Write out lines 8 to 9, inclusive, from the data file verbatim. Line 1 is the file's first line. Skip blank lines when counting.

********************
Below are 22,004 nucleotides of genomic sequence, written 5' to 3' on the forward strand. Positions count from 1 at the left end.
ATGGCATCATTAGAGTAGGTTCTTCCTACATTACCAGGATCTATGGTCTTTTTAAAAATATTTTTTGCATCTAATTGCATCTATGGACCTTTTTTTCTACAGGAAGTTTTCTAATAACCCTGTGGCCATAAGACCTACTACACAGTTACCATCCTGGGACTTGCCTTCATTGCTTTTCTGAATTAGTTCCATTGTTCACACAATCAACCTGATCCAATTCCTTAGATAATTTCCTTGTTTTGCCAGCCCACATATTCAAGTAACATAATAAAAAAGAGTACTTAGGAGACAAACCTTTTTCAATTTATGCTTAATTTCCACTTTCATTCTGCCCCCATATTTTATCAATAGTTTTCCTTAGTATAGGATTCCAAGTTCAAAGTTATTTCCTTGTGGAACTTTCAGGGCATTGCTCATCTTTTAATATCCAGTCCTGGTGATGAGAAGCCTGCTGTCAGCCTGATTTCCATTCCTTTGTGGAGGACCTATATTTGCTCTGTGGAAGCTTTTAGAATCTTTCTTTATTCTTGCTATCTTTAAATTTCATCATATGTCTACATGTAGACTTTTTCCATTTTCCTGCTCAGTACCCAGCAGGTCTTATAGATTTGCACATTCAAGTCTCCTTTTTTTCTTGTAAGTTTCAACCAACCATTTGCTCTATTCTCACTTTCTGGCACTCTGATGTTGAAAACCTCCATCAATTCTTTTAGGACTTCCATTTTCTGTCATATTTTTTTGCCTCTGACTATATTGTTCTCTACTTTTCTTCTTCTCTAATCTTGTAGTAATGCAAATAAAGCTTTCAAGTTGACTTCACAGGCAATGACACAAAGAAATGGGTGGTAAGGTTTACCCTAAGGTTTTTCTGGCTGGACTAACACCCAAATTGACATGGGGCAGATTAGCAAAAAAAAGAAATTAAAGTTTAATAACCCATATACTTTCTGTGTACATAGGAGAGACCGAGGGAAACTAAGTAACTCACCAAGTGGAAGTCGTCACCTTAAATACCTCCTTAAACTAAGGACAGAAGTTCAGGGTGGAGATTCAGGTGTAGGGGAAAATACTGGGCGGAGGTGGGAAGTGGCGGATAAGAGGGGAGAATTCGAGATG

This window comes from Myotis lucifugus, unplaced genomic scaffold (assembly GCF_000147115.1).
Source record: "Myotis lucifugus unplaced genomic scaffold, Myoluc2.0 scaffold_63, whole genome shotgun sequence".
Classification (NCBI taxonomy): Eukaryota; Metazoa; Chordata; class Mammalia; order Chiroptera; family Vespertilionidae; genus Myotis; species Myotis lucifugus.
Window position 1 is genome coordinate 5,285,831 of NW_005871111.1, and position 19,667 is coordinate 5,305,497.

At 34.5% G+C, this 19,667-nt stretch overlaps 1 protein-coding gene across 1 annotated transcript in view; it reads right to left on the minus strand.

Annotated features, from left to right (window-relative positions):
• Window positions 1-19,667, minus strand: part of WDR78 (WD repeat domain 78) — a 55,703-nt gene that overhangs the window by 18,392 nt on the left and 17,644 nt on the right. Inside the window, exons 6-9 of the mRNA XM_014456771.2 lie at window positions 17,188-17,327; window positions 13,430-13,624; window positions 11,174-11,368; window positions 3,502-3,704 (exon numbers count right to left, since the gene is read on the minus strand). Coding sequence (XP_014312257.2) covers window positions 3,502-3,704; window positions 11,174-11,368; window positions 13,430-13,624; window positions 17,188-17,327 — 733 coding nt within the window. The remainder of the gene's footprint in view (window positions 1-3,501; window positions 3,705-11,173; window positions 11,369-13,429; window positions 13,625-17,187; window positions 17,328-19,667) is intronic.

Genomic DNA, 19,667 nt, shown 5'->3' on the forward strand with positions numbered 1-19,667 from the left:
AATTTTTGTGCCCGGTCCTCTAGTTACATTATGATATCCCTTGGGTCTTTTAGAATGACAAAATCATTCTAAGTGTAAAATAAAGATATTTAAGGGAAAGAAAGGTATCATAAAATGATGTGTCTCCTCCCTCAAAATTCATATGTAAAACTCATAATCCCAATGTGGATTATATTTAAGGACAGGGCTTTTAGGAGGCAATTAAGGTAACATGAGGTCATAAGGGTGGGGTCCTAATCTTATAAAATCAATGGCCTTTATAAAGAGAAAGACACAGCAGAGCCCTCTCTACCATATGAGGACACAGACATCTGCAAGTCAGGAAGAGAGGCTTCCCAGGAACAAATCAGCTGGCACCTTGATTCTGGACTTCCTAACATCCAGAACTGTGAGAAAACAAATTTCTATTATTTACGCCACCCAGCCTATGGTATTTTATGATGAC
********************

Annotated features, from left to right (window-relative positions):
• Window positions 1-19,667, minus strand: part of WDR78 (WD repeat domain 78) — a 55,703-nt gene that overhangs the window by 18,392 nt on the left and 17,644 nt on the right. Inside the window, exons 6-9 of the mRNA XM_014456771.2 lie at window positions 17,188-17,327; window positions 13,430-13,624; window positions 11,174-11,368; window positions 3,502-3,704 (exon numbers count right to left, since the gene is read on the minus strand). Coding sequence (XP_014312257.2) covers window positions 3,502-3,704; window positions 11,174-11,368; window positions 13,430-13,624; window positions 17,188-17,327 — 733 coding nt within the window. The remainder of the gene's footprint in view (window positions 1-3,501; window positions 3,705-11,173; window positions 11,369-13,429; window positions 13,625-17,187; window positions 17,328-19,667) is intronic.